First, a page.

WASHINGTON — When White House Chief Usher Gary Walters announced his retirement last week -- after 30 years of overseeing first families through seven administrations -- he suggested that he might like to write his memoirs. His book, he insisted, would not be a tell-all.
Oh, please. This is Washington, D.C., kiss-and-tell capital of the world, home to some of the greatest tattlers in the book industry. Angry that your beloved program didn't get its rightful funding? No problem, tell it to Simon & Schuster. Worried that history might judge you asleep at the helm before 9/11? Hey, it's OK, just get into print first, blaming others. As for the Iraq War, well, if you want to cast aspersions on others for that foreign policy misadventure, you'll have to get in line. The bookshelves are already groaning. But maybe you can still bag "60 Minutes." Or at least "Larry King Live."
It used to be that telling tales out of the White House was declasse, even tawdry. Loyalty meant you served your president, suffering in silence. Any mistakes committed by the administration were the result of staff or Cabinet error. A president was held blameless.
Times have changed. These days, book parties have replaced cocktail hours in Washington social circles, and power is no longer measured in proximity to the Oval Office but in phone time with Bob Barnett, book agent to Bob Woodward and other aspiring political literary stars. Things have gotten so bad that the 8 a.m. staff meetings at the White House have reportedly gone chilly, with participants reluctant to express their views for fear someone at the table is taking notes or planning revenge -- by the book.
For The Record
Los Angeles Times Wednesday November 01, 2006 Home Edition Main News Part A Page 2 National Desk 2 inches; 63 words Type of Material: Correction
Tell-all books: An article on Washington, D.C., tell-all books in Tuesday's Calendar said that White House Chief Usher Gary Walters was retiring after 30 years of overseeing first families through seven administrations. He began in the usher's office during the Ford administration, and has seen six presidents from that perch. He also served under President Nixon as a member of the Secret Service.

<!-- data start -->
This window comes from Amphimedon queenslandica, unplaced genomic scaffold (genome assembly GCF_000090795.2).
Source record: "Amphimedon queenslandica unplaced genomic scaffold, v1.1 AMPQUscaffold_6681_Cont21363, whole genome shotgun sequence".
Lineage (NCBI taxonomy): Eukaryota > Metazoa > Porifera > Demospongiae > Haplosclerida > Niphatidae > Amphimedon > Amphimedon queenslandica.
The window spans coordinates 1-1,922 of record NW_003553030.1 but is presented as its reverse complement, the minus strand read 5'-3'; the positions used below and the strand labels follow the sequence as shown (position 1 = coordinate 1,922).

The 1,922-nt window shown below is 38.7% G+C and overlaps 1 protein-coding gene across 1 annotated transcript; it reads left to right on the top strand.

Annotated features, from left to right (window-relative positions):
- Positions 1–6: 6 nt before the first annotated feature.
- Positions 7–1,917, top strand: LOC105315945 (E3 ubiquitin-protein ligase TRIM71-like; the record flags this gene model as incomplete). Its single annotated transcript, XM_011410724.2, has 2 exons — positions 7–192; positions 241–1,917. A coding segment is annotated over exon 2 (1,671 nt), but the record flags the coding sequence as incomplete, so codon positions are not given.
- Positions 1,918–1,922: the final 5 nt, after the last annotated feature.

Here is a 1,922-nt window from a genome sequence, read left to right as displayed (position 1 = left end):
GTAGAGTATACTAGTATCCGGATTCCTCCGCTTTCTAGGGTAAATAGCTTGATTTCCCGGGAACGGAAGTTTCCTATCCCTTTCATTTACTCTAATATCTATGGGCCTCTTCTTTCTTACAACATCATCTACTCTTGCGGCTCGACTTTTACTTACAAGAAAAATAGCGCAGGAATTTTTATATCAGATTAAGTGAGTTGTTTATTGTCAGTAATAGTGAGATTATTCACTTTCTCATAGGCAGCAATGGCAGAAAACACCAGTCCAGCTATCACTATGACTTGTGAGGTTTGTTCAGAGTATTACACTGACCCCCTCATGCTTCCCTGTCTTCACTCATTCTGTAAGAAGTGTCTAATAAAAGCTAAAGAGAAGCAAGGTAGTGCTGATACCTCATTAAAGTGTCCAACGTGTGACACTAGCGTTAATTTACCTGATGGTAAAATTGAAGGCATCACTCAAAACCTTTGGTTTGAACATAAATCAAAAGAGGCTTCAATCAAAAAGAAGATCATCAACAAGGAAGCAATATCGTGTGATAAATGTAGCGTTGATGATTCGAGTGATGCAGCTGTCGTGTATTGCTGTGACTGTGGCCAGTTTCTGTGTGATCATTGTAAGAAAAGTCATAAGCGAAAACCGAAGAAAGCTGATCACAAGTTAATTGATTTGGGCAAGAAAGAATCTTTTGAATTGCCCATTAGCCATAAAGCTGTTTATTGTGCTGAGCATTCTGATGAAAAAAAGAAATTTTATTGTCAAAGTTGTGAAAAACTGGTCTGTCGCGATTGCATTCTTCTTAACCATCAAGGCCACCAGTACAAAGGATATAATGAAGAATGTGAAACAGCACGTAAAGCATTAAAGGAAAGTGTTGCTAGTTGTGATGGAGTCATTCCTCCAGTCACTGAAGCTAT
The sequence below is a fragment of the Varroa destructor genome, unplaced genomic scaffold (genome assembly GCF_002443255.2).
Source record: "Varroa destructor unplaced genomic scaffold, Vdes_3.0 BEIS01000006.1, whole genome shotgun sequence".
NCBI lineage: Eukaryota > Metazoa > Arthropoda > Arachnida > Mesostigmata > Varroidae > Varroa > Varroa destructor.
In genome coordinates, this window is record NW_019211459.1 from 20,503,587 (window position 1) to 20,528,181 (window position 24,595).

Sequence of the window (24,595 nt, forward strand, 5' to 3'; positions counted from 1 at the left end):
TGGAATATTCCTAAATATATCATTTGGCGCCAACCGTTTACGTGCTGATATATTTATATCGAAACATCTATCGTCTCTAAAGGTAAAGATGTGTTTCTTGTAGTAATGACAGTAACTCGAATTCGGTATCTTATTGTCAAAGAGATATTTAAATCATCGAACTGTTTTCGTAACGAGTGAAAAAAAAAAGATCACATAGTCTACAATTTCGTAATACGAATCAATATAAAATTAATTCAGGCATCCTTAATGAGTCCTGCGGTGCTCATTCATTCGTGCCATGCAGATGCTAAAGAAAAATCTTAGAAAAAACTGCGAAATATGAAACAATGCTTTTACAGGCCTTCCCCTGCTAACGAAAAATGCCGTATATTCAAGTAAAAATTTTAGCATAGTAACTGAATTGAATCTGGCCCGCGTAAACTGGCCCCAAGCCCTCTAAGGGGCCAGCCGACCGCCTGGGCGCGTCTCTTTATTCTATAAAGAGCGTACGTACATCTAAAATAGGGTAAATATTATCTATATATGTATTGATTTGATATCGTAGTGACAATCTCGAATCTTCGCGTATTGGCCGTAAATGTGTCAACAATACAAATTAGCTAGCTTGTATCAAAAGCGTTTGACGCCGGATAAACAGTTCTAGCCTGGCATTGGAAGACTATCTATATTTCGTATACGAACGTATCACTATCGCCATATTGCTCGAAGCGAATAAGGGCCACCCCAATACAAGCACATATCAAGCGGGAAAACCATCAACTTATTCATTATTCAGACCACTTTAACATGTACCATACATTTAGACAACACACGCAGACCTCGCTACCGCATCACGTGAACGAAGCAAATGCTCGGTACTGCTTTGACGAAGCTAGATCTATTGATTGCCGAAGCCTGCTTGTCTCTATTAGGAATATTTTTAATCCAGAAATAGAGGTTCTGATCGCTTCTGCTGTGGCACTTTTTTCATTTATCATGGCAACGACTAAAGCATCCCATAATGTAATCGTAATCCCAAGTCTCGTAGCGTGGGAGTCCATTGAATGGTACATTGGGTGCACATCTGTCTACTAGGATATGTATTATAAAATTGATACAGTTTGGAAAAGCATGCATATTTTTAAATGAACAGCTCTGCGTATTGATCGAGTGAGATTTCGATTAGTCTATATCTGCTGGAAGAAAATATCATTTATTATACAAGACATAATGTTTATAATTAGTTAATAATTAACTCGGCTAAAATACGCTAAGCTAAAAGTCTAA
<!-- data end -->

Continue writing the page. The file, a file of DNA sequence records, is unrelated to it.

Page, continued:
For The Record
Los Angeles Times Friday November 03, 2006 Home Edition Main News Part A Page 2 National Desk 1 inches; 49 words Type of Material: Correction
Tell-all books: An article and photo caption in Tuesday's Calendar section about books written by former members of presidential administrations said that former Treasury Secretary Paul H. O'Neill had written "The Price of Loyalty." He was the principal source for the book, but it was written by Ron Suskind.
"Everybody now has to think whenever they say anything about how it will look in the page of a book," said Peter Osnos, a former Washington Post reporter who is founder and editor at large at PublicAffairs Books in New York. "You're saying something with the mike open. Is that a deterrent to free speech? Sure, but that's life."
In "Tempting Faith," the latest insider book from a former White House staffer, David Kuo reports a conversation in the Oval Office in which he told President Bush that no new money had been put into federal budgets for his much-trumpeted initiative to allow faith-based institutions to compete for government contracts. With ministers from around the country gathered in the Old Executive Office Building next door, Bush expressed dismay.
Kuo explained that Congress had earmarked $8 billion from other programs. Bush asked if that was $8 billion in new money.
"No, sir, $8 billion in existing dollars," Kuo replied. "Faith-based groups have been getting that money for years."
"That's what we'll tell them, $8 billion in new funds for faith-based groups. OK, let's go."
The effect of Kuo's kiss-and-tell revelation may not be known until after the election. His disclosure that evangelicals were cynically referred to as "nuts" and "goofy" may further depress turnout among a social conservative constituency that has been key to Republican victories in the last three elections.
But the book's effect on political culture is already clear. Coupled with the proliferation of current affairs books from Washington insiders -- journalists Thomas E. Ricks ("Fiasco") and Bob Woodward ("State of Denial") along with pundits Ann Coulter ("Godless") and James Carville ("Had Enough?") to name but a few -- the shelves are overflowing with political tomes. It's as if the nation is having a political conversation through books, an unexpected print echo of the unrelenting chatter of ranting radio talk show hosts, activist bloggers slamming foes and a 24/7 cable television news cycle.
"The kiss-and-tell is part of the dumbing down of the United States," said Jonathan Yardley, literary critic for the Washington Post. "The public has always been fascinated with gossip."
President Clinton may have posted a record for surviving embarrassing books about his personal habits. Gary Aldrich, an FBI agent assigned to the White House, broke taboos by writing "Unlimited Access," which alleged that the president left the White House grounds occasionally for romantic liaisons. White House aide George Stephanopoulos, in "All Too Human," blamed Clinton for abandoning policy imperatives in favor of outsized appetites. Dick Morris, a political consultant, in "Behind the Oval Office," chronicled Clinton's "dark side." And that was all before "The Starr Report," an official government document repackaged for mass marketing, which divulged the most intimate details of Clinton's affair with intern Monica Lewinsky.